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This module is designed to address issues raised during Design Project A and develops them at building scale. Typically, this results in a complex proposal for a single or series of buildings drawing upon the systemic and conceptual work undertaken at larger scale during Design Project A.
Introductory Design Project (Core)
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This module aims to introduce students to postgraduate level study and its intellectual and creative requirements, looks to re-familiarises them with project-based learning in a studio context, and challenges their perceptions of design theory and practice.
Creative exploration of ideas, formulation of individual philosophical and cultural points of reference, and a willingness to critically appraise their own and their peers’ work and working methods encountered during previous study and time spent in practice, are core requirements for successful negotiation of the course.
Experimentation, by means of an iterative and integrated design process, can enable students to make, and communicate visually, connections between design and a philosophical and theoretical framework, and focus general interest towards clear study goals and objectives.
Professional Practice (Core)
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This module consists of two elements:
Professional Practice (Written Examination and Written Assignment) and Personal Development Plan.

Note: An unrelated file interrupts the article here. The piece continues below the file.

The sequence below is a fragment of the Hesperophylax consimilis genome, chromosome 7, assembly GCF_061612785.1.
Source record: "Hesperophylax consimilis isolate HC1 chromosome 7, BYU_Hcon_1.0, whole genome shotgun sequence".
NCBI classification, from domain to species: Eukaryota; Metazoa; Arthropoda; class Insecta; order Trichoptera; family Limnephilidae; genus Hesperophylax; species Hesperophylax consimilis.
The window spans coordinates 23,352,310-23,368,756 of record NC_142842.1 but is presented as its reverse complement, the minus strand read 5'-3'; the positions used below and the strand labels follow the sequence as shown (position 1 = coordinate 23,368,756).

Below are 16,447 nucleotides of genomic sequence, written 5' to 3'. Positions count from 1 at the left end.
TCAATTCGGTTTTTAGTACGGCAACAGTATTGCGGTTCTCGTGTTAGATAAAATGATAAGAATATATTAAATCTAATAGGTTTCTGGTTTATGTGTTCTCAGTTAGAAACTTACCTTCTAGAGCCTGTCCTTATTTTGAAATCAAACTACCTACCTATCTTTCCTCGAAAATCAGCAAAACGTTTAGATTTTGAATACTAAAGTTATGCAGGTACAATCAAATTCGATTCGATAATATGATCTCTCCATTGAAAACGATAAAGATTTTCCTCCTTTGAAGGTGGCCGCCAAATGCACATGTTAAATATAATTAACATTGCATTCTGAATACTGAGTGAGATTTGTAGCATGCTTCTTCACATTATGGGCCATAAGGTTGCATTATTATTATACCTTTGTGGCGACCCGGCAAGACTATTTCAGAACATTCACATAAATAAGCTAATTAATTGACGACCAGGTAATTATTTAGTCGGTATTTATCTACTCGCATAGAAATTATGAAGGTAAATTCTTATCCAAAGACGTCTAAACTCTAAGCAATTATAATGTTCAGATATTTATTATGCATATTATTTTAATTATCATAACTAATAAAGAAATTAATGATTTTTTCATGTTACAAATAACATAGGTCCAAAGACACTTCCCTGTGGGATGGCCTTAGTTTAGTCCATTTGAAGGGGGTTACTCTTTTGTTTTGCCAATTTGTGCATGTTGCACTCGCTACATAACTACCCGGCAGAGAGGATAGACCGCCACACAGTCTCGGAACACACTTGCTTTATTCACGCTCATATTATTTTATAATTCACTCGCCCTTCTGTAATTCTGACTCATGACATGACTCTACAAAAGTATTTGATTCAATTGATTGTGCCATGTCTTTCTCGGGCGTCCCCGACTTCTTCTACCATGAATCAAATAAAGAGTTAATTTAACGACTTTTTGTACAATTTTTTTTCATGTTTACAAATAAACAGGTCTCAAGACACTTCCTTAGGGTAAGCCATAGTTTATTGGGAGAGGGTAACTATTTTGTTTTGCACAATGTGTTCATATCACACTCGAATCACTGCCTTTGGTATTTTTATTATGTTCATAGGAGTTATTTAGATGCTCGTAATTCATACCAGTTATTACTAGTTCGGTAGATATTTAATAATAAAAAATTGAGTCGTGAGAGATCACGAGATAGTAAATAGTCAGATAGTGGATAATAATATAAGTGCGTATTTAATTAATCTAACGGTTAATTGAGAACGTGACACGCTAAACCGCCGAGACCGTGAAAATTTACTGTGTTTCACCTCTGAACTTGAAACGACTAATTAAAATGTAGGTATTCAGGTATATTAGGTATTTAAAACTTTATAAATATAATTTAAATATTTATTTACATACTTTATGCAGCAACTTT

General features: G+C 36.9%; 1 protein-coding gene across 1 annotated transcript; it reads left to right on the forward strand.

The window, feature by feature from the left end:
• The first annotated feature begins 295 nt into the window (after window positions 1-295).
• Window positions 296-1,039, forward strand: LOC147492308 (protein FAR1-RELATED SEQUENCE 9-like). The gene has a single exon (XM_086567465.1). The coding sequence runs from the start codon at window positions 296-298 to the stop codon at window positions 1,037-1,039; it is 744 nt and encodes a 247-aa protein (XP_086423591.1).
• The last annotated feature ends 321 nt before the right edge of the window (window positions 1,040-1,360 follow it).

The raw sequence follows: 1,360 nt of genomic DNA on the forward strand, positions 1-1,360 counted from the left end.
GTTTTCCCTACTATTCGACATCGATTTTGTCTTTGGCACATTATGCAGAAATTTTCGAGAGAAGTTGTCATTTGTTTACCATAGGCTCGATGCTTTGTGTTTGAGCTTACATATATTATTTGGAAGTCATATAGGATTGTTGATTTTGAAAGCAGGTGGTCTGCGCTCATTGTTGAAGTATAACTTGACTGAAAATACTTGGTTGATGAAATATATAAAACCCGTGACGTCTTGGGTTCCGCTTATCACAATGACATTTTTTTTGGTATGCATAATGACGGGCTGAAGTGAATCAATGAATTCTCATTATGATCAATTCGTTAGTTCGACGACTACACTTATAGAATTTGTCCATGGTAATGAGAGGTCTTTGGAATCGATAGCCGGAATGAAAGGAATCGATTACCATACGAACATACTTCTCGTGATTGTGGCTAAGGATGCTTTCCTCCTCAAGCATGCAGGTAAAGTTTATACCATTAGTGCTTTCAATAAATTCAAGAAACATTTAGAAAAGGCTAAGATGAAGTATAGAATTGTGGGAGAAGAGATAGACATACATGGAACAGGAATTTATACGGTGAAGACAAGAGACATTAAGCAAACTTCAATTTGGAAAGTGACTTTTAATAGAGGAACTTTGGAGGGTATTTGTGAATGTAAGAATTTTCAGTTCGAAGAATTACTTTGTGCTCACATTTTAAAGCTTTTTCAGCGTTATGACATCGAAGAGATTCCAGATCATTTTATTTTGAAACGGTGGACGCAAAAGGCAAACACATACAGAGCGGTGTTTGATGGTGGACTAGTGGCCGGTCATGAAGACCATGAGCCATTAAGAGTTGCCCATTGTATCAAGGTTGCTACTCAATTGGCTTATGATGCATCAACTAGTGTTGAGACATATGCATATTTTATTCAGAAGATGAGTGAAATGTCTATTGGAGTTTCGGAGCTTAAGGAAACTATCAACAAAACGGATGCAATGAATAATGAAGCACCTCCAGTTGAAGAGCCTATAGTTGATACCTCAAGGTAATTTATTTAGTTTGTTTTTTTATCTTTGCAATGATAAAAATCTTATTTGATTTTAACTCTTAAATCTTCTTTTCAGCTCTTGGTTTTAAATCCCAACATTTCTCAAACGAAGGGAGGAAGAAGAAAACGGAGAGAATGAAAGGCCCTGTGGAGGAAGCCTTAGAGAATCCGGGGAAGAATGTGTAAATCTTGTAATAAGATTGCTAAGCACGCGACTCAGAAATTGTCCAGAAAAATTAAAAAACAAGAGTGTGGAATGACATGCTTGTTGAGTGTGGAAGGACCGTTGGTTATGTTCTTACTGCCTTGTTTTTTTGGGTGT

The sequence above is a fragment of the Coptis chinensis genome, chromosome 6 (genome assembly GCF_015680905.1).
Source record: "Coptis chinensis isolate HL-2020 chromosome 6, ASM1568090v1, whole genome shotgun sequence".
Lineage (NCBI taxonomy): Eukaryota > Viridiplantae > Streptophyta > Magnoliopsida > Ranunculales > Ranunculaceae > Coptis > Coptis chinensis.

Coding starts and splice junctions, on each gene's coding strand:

The principal aims of the Professional Practice elements are that students will have the opportunity to:
The Personal Development Plan is fundamental in providing coherence and rationale to students' programme of study. The emphasis is on the personal monitoring of development through being critically aware of past achievements and future aims. Students have the chance to organise their own programme of study based on their own appraisal of personal and academic objectives and personal strengths.>
Research: Methods and Project (Core)
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This module constitutes the main research component of the programme and is taught in the context of parallel research studio groups, along within defined fields of research and following group and project specific research methodologies. The module incorporates two distinct parts:
Technical Appraisal (Core)
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This module constitutes the technology component of the Comprehensive Design Project. It is designed to enable students to identify the technical requirements of their building projects, critically analyse and choose from a range of technologies, and develop an integrated technical resolution of their projects. Expanding upon Technical Awareness, the module re-visits ambitions and pre-design research and evaluates their suitability for their building design.